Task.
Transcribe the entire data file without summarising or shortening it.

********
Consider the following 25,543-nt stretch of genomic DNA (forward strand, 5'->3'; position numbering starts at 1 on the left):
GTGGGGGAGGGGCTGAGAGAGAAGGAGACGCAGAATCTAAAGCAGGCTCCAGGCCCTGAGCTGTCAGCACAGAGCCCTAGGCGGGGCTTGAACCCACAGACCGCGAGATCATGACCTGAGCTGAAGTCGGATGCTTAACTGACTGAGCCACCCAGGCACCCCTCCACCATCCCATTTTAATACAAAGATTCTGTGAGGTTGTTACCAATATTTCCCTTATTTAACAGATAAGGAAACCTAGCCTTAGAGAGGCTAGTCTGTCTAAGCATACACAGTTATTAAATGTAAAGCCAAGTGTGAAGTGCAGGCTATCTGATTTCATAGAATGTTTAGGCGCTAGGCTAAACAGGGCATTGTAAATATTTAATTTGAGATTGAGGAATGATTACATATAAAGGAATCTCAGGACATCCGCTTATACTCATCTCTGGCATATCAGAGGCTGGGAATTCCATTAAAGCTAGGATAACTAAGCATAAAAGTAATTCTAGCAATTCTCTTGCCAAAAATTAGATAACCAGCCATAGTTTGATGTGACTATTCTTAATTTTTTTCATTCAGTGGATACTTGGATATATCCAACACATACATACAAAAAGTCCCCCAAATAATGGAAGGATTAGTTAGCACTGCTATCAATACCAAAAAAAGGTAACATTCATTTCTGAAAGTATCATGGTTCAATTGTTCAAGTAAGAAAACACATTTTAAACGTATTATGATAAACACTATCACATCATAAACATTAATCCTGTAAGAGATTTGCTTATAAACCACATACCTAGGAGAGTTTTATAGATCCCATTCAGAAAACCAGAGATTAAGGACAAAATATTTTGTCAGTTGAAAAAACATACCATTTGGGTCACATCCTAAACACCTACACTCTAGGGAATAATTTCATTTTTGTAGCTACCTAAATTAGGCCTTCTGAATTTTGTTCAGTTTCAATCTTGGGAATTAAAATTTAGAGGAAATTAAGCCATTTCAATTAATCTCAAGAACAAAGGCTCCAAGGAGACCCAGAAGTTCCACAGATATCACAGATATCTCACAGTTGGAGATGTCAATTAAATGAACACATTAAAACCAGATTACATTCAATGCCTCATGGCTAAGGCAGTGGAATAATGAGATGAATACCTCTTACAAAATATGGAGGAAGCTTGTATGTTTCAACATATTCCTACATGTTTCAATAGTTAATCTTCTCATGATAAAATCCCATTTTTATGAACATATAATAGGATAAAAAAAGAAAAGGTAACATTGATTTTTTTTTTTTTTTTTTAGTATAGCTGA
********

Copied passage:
Consider the following 25,543-nt stretch of genomic DNA (forward strand, 5'->3'; position numbering starts at 1 on the left):
GTGGGGGAGGGGCTGAGAGAGAAGGAGACGCAGAATCTAAAGCAGGCTCCAGGCCCTGAGCTGTCAGCACAGAGCCCTAGGCGGGGCTTGAACCCACAGACCGCGAGATCATGACCTGAGCTGAAGTCGGATGCTTAACTGACTGAGCCACCCAGGCACCCCTCCACCATCCCATTTTAATACAAAGATTCTGTGAGGTTGTTACCAATATTTCCCTTATTTAACAGATAAGGAAACCTAGCCTTAGAGAGGCTAGTCTGTCTAAGCATACACAGTTATTAAATGTAAAGCCAAGTGTGAAGTGCAGGCTATCTGATTTCATAGAATGTTTAGGCGCTAGGCTAAACAGGGCATTGTAAATATTTAATTTGAGATTGAGGAATGATTACATATAAAGGAATCTCAGGACATCCGCTTATACTCATCTCTGGCATATCAGAGGCTGGGAATTCCATTAAAGCTAGGATAACTAAGCATAAAAGTAATTCTAGCAATTCTCTTGCCAAAAATTAGATAACCAGCCATAGTTTGATGTGACTATTCTTAATTTTTTTCATTCAGTGGATACTTGGATATATCCAACACATACATACAAAAAGTCCCCCAAATAATGGAAGGATTAGTTAGCACTGCTATCAATACCAAAAAAAGGTAACATTCATTTCTGAAAGTATCATGGTTCAATTGTTCAAGTAAGAAAACACATTTTAAACGTATTATGATAAACACTATCACATCATAAACATTAATCCTGTAAGAGATTTGCTTATAAACCACATACCTAGGAGAGTTTTATAGATCCCATTCAGAAAACCAGAGATTAAGGACAAAATATTTTGTCAGTTGAAAAAACATACCATTTGGGTCACATCCTAAACACCTACACTCTAGGGAATAATTTCATTTTTGTAGCTACCTAAATTAGGCCTTCTGAATTTTGTTCAGTTTCAATCTTGGGAATTAAAATTTAGAGGAAATTAAGCCATTTCAATTAATCTCAAGAACAAAGGCTCCAAGGAGACCCAGAAGTTCCACAGATATCACAGATATCTCACAGTTGGAGATGTCAATTAAATGAACACATTAAAACCAGATTACATTCAATGCCTCATGGCTAAGGCAGTGGAATAATGAGATGAATACCTCTTACAAAATATGGAGGAAGCTTGTATGTTTCAACATATTCCTACATGTTTCAATAGTTAATCTTCTCATGATAAAATCCCATTTTTATGAACATATAATAGGATAAAAAAAGAAAAGGTAACATTGATTTTTTTTTTTTTTTTTTAGTATAGCTGA